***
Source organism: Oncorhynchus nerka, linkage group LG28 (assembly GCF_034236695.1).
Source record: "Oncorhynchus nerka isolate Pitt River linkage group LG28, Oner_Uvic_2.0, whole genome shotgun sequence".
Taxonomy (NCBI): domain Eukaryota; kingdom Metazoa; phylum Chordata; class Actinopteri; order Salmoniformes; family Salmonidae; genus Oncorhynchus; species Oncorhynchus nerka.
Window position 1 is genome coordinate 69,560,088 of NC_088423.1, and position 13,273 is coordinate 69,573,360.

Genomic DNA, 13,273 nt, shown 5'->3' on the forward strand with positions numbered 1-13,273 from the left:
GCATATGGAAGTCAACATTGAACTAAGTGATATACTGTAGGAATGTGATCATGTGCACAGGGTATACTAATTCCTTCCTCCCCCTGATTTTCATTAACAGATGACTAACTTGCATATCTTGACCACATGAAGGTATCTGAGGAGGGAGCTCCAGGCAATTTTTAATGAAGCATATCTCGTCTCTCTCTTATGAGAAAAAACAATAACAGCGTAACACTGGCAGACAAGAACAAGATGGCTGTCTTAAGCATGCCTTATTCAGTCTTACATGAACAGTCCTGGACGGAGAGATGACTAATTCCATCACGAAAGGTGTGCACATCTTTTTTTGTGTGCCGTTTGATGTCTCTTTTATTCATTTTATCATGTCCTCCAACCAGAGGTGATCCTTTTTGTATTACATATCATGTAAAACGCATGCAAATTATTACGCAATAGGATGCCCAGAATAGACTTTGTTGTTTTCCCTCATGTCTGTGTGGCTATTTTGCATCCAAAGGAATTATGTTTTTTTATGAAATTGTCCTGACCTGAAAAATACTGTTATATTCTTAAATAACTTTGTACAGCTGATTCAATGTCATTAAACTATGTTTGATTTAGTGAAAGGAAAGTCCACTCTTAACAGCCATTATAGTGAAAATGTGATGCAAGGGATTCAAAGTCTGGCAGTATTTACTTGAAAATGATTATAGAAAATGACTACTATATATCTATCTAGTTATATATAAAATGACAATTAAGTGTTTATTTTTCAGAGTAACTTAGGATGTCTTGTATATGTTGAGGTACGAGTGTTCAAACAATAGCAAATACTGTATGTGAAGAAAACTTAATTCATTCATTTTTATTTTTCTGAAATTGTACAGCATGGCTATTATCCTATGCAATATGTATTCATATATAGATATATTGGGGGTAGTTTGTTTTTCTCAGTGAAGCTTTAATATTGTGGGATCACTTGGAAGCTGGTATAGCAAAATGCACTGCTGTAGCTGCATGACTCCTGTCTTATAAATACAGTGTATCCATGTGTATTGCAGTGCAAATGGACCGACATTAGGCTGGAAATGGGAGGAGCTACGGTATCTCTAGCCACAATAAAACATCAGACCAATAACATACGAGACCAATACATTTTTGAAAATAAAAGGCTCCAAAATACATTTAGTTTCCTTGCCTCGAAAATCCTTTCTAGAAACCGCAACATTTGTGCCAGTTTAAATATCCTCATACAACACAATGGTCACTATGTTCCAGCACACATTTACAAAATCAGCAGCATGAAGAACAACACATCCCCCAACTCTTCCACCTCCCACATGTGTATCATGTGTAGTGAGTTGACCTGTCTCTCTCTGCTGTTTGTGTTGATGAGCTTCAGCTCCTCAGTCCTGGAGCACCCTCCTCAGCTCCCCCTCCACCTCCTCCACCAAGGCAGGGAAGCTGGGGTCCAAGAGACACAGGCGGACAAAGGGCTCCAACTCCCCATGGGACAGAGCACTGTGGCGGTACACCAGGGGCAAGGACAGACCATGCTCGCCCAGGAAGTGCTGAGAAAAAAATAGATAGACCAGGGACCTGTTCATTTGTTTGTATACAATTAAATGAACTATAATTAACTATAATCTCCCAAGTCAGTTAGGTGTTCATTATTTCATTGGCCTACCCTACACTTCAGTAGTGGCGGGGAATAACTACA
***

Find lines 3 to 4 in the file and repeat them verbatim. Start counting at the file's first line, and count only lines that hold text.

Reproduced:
Taxonomy (NCBI): domain Eukaryota; kingdom Metazoa; phylum Chordata; class Actinopteri; order Salmoniformes; family Salmonidae; genus Oncorhynchus; species Oncorhynchus nerka.
Window position 1 is genome coordinate 69,560,088 of NC_088423.1, and position 13,273 is coordinate 69,573,360.